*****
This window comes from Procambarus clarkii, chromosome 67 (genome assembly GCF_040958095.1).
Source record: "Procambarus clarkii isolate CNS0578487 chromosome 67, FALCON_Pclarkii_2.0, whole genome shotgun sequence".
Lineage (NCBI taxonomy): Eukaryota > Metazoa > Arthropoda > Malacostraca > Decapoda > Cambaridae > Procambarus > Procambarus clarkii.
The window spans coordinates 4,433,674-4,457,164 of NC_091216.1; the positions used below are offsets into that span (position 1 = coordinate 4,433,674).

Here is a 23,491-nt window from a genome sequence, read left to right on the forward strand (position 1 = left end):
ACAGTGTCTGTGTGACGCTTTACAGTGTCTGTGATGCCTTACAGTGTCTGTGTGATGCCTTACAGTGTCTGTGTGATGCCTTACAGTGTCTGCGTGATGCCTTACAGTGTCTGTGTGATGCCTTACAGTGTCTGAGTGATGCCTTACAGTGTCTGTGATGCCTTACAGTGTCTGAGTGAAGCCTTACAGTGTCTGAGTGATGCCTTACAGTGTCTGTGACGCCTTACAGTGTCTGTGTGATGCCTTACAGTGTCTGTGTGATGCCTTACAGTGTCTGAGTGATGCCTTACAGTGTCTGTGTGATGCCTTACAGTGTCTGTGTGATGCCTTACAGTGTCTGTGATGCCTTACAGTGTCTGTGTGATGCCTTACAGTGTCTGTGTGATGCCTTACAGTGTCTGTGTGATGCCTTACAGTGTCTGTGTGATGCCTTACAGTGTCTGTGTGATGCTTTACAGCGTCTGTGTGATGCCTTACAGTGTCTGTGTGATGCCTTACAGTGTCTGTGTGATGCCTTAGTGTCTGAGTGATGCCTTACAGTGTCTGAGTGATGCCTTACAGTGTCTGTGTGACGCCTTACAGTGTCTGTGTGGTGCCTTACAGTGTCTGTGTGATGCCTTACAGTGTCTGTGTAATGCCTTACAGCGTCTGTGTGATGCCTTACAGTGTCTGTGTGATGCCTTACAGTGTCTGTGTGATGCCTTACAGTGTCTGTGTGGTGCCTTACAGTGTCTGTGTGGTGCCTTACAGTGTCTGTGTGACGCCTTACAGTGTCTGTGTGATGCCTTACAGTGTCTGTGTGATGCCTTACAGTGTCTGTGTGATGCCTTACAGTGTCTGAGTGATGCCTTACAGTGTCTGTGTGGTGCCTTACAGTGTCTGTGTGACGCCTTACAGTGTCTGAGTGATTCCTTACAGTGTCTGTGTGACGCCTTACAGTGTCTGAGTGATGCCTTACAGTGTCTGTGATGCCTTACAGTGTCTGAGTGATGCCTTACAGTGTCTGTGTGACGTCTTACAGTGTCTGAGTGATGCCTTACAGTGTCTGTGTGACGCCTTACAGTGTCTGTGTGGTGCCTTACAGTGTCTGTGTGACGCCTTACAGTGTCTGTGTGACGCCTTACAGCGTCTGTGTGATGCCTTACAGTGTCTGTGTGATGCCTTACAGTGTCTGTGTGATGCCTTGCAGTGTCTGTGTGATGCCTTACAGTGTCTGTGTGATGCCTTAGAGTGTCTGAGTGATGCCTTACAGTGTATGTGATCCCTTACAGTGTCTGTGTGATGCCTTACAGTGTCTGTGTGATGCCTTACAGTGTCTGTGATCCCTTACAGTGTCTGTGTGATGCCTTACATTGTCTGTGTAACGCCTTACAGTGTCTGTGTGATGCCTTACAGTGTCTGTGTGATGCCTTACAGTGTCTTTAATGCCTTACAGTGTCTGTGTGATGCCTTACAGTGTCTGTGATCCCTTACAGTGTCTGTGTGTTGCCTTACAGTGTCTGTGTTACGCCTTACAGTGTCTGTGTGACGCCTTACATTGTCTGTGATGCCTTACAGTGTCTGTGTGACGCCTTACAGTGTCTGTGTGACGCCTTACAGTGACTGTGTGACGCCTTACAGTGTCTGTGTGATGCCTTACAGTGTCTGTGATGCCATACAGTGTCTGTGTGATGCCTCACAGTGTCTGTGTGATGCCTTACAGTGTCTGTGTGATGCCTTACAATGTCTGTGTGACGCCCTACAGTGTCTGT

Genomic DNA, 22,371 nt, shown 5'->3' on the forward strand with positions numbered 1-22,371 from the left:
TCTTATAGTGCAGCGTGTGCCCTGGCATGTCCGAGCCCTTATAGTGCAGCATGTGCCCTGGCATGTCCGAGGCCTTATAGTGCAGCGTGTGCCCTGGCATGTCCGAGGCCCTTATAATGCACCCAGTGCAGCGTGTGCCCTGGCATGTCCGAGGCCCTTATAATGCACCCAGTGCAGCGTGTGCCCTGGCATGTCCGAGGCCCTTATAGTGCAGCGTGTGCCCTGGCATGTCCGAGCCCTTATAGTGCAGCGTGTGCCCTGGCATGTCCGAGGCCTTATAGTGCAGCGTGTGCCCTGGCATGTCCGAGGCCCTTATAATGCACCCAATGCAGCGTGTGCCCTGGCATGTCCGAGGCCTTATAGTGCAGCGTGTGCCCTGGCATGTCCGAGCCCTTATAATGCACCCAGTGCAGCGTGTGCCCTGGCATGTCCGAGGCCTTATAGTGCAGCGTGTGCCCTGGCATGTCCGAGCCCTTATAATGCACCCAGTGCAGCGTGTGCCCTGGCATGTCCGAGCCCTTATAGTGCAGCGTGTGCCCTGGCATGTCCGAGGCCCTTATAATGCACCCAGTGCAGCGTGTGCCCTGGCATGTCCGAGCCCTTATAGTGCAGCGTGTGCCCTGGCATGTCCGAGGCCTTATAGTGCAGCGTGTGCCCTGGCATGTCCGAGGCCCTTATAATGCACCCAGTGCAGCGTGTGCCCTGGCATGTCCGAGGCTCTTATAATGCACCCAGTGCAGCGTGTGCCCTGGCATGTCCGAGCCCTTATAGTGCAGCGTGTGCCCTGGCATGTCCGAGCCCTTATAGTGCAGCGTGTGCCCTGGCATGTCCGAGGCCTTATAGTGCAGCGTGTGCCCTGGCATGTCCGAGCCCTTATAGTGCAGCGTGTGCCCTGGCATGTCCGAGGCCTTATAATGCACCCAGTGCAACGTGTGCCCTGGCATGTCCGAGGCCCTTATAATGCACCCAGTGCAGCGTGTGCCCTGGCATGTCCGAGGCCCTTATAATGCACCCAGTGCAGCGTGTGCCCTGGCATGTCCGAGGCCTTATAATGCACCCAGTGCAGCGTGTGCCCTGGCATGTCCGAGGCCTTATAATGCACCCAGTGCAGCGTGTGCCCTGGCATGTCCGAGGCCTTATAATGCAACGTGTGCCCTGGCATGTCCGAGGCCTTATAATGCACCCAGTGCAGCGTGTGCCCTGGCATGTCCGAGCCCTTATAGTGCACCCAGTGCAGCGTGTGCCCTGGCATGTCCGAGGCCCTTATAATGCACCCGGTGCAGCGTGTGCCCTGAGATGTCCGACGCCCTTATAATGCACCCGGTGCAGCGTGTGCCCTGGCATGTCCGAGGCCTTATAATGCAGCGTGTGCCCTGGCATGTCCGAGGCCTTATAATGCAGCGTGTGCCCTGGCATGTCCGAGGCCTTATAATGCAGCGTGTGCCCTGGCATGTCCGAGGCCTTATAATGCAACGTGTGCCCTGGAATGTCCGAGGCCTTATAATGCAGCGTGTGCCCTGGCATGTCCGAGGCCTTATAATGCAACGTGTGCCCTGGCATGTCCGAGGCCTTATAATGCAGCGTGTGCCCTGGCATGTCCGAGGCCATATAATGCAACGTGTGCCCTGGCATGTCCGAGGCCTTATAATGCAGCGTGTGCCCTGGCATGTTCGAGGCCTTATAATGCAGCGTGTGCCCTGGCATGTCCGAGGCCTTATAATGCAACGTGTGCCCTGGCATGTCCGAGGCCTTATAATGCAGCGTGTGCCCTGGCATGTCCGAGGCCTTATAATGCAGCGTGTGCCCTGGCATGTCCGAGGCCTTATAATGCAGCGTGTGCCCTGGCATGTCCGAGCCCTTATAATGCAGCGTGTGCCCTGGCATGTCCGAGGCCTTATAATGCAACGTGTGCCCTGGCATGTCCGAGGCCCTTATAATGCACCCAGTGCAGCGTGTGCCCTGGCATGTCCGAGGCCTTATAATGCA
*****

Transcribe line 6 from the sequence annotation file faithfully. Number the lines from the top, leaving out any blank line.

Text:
ACAGTGTCTGTGTGACGCTTTACAGTGTCTGTGATGCCTTACAGTGTCTGTGTGATGCCTTACAGTGTCTGTGTGATGCCTTACAGTGTCTGCGTGATGCCTTACAGTGTCTGTGTGATGCCTTACAGTGTCTGAGTGATGCCTTACAGTGTCTGTGATGCCTTACAGTGTCTGAGTGAAGCCTTACAGTGTCTGAGTGATGCCTTACAGTGTCTGTGACGCCTTACAGTGTCTGTGTGATGCCTTACAGTGTCTGTGTGATGCCTTACAGTGTCTGAGTGATGCCTTACAGTGTCTGTGTGATGCCTTACAGTGTCTGTGTGATGCCTTACAGTGTCTGTGATGCCTTACAGTGTCTGTGTGATGCCTTACAGTGTCTGTGTGATGCCTTACAGTGTCTGTGTGATGCCTTACAGTGTCTGTGTGATGCCTTACAGTGTCTGTGTGATGCTTTACAGCGTCTGTGTGATGCCTTACAGTGTCTGTGTGATGCCTTACAGTGTCTGTGTGATGCCTTAGTGTCTGAGTGATGCCTTACAGTGTCTGAGTGATGCCTTACAGTGTCTGTGTGACGCCTTACAGTGTCTGTGTGGTGCCTTACAGTGTCTGTGTGATGCCTTACAGTGTCTGTGTAATGCCTTACAGCGTCTGTGTGATGCCTTACAGTGTCTGTGTGATGCCTTACAGTGTCTGTGTGATGCCTTACAGTGTCTGTGTGGTGCCTTACAGTGTCTGTGTGGTGCCTTACAGTGTCTGTGTGACGCCTTACAGTGTCTGTGTGATGCCTTACAGTGTCTGTGTGATGCCTTACAGTGTCTGTGTGATGCCTTACAGTGTCTGAGTGATGCCTTACAGTGTCTGTGTGGTGCCTTACAGTGTCTGTGTGACGCCTTACAGTGTCTGAGTGATTCCTTACAGTGTCTGTGTGACGCCTTACAGTGTCTGAGTGATGCCTTACAGTGTCTGTGATGCCTTACAGTGTCTGAGTGATGCCTTACAGTGTCTGTGTGACGTCTTACAGTGTCTGAGTGATGCCTTACAGTGTCTGTGTGACGCCTTACAGTGTCTGTGTGGTGCCTTACAGTGTCTGTGTGACGCCTTACAGTGTCTGTGTGACGCCTTACAGCGTCTGTGTGATGCCTTACAGTGTCTGTGTGATGCCTTACAGTGTCTGTGTGATGCCTTGCAGTGTCTGTGTGATGCCTTACAGTGTCTGTGTGATGCCTTAGAGTGTCTGAGTGATGCCTTACAGTGTATGTGATCCCTTACAGTGTCTGTGTGATGCCTTACAGTGTCTGTGTGATGCCTTACAGTGTCTGTGATCCCTTACAGTGTCTGTGTGATGCCTTACATTGTCTGTGTAACGCCTTACAGTGTCTGTGTGATGCCTTACAGTGTCTGTGTGATGCCTTACAGTGTCTTTAATGCCTTACAGTGTCTGTGTGATGCCTTACAGTGTCTGTGATCCCTTACAGTGTCTGTGTGTTGCCTTACAGTGTCTGTGTTACGCCTTACAGTGTCTGTGTGACGCCTTACATTGTCTGTGATGCCTTACAGTGTCTGTGTGACGCCTTACAGTGTCTGTGTGACGCCTTACAGTGACTGTGTGACGCCTTACAGTGTCTGTGTGATGCCTTACAGTGTCTGTGATGCCATACAGTGTCTGTGTGATGCCTCACAGTGTCTGTGTGATGCCTTACAGTGTCTGTGTGATGCCTTACAATGTCTGTGTGACGCCCTACAGTGTCTGT